Flames are no longer visible and the smoke over New Westminster has waned, but firefighting crews remain on scene of a barge fire in the Fraser River.
Crews have been on scene since the early morning hours battling the fire on a barge containing compacted cars, sending a giant plume of noxious smoke into the air. The fully loaded 76-metre barge was moored just north of the Pattullo Bridge.
Danielle Jang, who works in media relations for the Vancouver Fraser Port Authority, reported as of 3:15 p.m. that Vancouver and Surrey fire departments remained on site at the fire.
"Their fire suppression efforts have been successful with a significant reduction in smoke," she said in an email.
A fireboat from Vancouver had been called because firefighters in Surrey could not attack the worst of the flames near the front of the vessel, farthest from shore. Officials said the fire had worked its way deep into the load of vehicles, and the thick, black smoke that filled the air this morning resulted from the burning oil, tires, seats, dashboards and other materials in the crushed vehicles.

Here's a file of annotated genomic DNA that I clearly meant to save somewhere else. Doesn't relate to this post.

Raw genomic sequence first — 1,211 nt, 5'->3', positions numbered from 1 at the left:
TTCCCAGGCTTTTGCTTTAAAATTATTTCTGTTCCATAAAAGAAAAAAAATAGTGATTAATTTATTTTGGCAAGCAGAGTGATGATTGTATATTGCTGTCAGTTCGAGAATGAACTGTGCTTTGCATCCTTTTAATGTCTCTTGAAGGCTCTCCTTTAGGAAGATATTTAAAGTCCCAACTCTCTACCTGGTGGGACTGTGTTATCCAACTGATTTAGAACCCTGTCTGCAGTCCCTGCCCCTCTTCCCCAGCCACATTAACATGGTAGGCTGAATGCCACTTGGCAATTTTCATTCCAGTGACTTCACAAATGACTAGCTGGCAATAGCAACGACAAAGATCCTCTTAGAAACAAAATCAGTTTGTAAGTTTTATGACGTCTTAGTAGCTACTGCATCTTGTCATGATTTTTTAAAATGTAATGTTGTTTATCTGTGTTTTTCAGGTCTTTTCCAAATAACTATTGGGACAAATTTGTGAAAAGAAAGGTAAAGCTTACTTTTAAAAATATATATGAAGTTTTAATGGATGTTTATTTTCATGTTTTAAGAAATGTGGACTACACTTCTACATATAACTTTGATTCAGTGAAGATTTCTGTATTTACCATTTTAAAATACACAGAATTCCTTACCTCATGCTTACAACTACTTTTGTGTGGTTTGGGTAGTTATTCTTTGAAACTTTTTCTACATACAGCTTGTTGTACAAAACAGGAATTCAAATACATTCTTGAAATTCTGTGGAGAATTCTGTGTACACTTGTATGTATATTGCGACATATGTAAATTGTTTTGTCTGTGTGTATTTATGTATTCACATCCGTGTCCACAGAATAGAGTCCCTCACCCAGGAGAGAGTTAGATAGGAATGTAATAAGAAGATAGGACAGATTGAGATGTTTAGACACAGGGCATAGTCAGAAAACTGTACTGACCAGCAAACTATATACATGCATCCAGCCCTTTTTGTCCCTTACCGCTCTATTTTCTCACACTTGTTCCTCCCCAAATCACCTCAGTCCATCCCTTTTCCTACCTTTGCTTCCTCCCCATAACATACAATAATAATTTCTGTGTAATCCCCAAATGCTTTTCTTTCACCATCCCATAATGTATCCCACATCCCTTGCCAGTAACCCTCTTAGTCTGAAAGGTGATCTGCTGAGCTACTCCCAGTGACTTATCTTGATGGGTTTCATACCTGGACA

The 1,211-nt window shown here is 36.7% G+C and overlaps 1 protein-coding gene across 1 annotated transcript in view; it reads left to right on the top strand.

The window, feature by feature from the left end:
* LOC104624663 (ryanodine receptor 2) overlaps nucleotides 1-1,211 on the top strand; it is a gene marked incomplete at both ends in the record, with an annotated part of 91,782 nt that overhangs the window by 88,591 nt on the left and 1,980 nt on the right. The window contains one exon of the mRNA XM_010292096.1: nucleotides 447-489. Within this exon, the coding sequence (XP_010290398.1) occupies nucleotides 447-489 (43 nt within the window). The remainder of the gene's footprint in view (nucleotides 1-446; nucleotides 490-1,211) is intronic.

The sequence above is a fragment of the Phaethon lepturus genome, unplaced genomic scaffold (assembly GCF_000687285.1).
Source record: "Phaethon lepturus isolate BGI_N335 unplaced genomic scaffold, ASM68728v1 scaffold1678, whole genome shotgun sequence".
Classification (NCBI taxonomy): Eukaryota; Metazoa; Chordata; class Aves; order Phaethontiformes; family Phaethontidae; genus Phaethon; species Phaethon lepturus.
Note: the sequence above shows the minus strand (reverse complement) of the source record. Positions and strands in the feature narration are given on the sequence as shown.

Jang said the barge is being leased by Schnitzer Steel, one of North America's largest recyclers of metal products. How and when exactly the fire started is still unknown. But Jang confirmed the barge contained scrap metal.
The fire burned much of the day because upper levels of the load needed to be removed to be able to get water on the fire below.
Vancouver Fire Chief Darrell Reid, on Twitter, said the firefighting effort was very challenging and that it was expected to be a "long duration event."
The Record also asked Jang what kind of environmental effects the fire might have on the river and its surroundings and what agencies would get involved in its investigation.
Jang said the Coast Guard has reported that "there has been no environmental pollution in the water at this point," but they are continuing to monitor the situation.
Meanwhile, New Westminster residents should still keep an eye on Metro Vancouver's air quality warnings.
Metro Vancouver's warning came as a result of what it described as "sporadic elevated levels of fine particulate matter" that were measured at air quality monitoring stations this morning.
Compounding the air issues are smoke from the Whyte Lake wildfire in West Vancouver, plus wildfires burning in California, Oregon and Washington.
"Smoke concentrations can vary widely across the region as winds and temperatures change, and as fire behaviour changes," the notice read.
- with files from CP